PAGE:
Will Europe Follow KP's Lead with Conflict Mineral Legislation?

03/06/2015 16:25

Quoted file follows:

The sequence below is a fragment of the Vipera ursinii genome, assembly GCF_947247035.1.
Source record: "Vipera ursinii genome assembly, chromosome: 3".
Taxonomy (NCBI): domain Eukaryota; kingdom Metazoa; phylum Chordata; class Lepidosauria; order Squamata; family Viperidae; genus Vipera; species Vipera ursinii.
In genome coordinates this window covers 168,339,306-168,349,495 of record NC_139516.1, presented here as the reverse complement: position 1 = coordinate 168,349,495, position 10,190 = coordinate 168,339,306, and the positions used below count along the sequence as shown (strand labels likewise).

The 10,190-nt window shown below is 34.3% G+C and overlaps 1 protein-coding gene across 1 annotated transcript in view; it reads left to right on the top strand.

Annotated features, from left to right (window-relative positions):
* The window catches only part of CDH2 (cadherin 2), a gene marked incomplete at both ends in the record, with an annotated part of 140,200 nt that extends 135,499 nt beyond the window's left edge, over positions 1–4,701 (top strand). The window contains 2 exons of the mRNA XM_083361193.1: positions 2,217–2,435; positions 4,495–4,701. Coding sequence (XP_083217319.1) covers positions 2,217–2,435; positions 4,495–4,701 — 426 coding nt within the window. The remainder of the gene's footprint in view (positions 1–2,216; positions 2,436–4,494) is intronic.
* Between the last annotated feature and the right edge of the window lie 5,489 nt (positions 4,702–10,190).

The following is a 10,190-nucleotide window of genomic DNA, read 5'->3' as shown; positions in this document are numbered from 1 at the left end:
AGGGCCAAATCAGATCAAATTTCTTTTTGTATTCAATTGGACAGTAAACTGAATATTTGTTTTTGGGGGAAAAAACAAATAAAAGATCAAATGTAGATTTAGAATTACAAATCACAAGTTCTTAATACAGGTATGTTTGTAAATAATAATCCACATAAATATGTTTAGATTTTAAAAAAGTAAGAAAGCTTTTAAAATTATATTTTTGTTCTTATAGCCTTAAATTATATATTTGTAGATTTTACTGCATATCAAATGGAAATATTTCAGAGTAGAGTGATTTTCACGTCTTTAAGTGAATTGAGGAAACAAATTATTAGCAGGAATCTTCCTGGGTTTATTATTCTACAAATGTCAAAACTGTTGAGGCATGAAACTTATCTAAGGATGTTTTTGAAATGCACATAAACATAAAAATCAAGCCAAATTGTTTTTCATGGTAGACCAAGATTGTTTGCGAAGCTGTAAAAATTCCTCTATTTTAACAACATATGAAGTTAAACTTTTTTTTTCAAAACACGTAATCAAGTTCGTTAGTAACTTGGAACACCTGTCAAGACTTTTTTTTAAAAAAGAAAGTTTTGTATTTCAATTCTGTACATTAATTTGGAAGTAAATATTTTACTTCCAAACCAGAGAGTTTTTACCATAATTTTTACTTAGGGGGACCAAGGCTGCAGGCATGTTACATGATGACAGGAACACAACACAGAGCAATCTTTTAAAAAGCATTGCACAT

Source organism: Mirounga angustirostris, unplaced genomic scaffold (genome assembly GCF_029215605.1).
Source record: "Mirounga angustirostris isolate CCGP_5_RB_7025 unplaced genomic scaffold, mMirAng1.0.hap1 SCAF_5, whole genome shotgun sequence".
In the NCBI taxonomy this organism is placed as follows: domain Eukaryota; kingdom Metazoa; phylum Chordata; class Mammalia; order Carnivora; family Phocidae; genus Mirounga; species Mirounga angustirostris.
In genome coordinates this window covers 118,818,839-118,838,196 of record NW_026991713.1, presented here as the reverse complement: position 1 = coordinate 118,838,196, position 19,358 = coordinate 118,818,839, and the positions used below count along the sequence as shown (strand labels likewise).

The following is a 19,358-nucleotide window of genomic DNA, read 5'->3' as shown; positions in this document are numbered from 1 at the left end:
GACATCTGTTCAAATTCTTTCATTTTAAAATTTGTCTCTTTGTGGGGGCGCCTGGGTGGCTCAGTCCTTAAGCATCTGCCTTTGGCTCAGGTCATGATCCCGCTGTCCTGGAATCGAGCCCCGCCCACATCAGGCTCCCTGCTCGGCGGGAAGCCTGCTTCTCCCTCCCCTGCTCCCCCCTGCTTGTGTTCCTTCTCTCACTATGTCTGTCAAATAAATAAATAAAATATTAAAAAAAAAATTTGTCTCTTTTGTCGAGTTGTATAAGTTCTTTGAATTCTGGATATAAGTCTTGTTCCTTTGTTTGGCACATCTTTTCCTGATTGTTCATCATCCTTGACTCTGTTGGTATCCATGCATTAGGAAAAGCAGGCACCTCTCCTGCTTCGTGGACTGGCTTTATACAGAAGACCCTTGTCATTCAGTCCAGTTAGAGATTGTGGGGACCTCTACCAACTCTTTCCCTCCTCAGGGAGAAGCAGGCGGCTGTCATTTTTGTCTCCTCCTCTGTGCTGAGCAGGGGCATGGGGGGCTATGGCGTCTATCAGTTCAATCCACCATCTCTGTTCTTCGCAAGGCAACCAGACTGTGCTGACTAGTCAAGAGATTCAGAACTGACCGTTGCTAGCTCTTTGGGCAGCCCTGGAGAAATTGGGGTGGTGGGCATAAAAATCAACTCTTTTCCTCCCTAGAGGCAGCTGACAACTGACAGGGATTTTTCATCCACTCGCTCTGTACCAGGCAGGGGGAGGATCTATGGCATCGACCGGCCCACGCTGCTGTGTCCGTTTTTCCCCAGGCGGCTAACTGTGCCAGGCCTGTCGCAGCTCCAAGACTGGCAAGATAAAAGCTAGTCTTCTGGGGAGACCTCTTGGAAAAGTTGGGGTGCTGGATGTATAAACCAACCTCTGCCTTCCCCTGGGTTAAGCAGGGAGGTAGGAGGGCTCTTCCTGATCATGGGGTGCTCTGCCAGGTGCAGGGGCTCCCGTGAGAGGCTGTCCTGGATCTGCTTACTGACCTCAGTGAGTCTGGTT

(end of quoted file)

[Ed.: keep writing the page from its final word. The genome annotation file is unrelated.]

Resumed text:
[Angolan journalist and human rights activist Raphael Marques’ case] comes just days after the European Parliament made history by voting in favour of a strong, binding law to tackle the deadly trade in conflict minerals. If this law comes into effect, it would put Europe at the forefront of global efforts to clean up the minerals trade and encourage businesses to source minerals in a way that benefits local communities, not armed groups. If the European Council follows suit, this law could require European companies importing four key minerals – tin, tungsten, tantalum and gold – to ensure their purchases are not contributing to conflict or human rights abuses in other countries. Crucially, it would also require European companies importing minerals in products, such as laptops and mobile phones, to source minerals responsibly for the first time.